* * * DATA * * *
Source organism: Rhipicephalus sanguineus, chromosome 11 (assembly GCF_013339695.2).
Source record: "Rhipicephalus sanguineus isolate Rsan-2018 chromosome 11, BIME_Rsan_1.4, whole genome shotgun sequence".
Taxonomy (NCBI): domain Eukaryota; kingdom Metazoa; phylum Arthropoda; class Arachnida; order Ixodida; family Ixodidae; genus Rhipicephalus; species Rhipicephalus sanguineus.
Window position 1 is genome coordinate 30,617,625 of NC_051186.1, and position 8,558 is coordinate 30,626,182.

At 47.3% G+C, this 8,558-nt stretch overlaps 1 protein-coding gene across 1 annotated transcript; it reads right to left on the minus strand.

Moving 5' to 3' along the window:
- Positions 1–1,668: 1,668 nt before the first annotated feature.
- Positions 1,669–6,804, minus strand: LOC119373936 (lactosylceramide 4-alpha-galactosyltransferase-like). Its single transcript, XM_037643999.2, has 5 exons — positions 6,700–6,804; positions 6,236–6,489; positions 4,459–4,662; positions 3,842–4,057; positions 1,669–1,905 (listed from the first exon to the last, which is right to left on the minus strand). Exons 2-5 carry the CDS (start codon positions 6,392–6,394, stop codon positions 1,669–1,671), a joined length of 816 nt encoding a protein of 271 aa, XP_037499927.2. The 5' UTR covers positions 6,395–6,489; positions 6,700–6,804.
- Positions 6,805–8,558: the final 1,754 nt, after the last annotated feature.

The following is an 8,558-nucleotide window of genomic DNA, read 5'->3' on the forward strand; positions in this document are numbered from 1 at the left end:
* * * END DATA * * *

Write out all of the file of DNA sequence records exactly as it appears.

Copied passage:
Source organism: Rhipicephalus sanguineus, chromosome 11 (assembly GCF_013339695.2).
Source record: "Rhipicephalus sanguineus isolate Rsan-2018 chromosome 11, BIME_Rsan_1.4, whole genome shotgun sequence".
Taxonomy (NCBI): domain Eukaryota; kingdom Metazoa; phylum Arthropoda; class Arachnida; order Ixodida; family Ixodidae; genus Rhipicephalus; species Rhipicephalus sanguineus.
Window position 1 is genome coordinate 30,617,625 of NC_051186.1, and position 8,558 is coordinate 30,626,182.

At 47.3% G+C, this 8,558-nt stretch overlaps 1 protein-coding gene across 1 annotated transcript; it reads right to left on the minus strand.

Moving 5' to 3' along the window:
- Positions 1–1,668: 1,668 nt before the first annotated feature.
- Positions 1,669–6,804, minus strand: LOC119373936 (lactosylceramide 4-alpha-galactosyltransferase-like). Its single transcript, XM_037643999.2, has 5 exons — positions 6,700–6,804; positions 6,236–6,489; positions 4,459–4,662; positions 3,842–4,057; positions 1,669–1,905 (listed from the first exon to the last, which is right to left on the minus strand). Exons 2-5 carry the CDS (start codon positions 6,392–6,394, stop codon positions 1,669–1,671), a joined length of 816 nt encoding a protein of 271 aa, XP_037499927.2. The 5' UTR covers positions 6,395–6,489; positions 6,700–6,804.
- Positions 6,805–8,558: the final 1,754 nt, after the last annotated feature.

The following is an 8,558-nucleotide window of genomic DNA, read 5'->3' on the forward strand; positions in this document are numbered from 1 at the left end: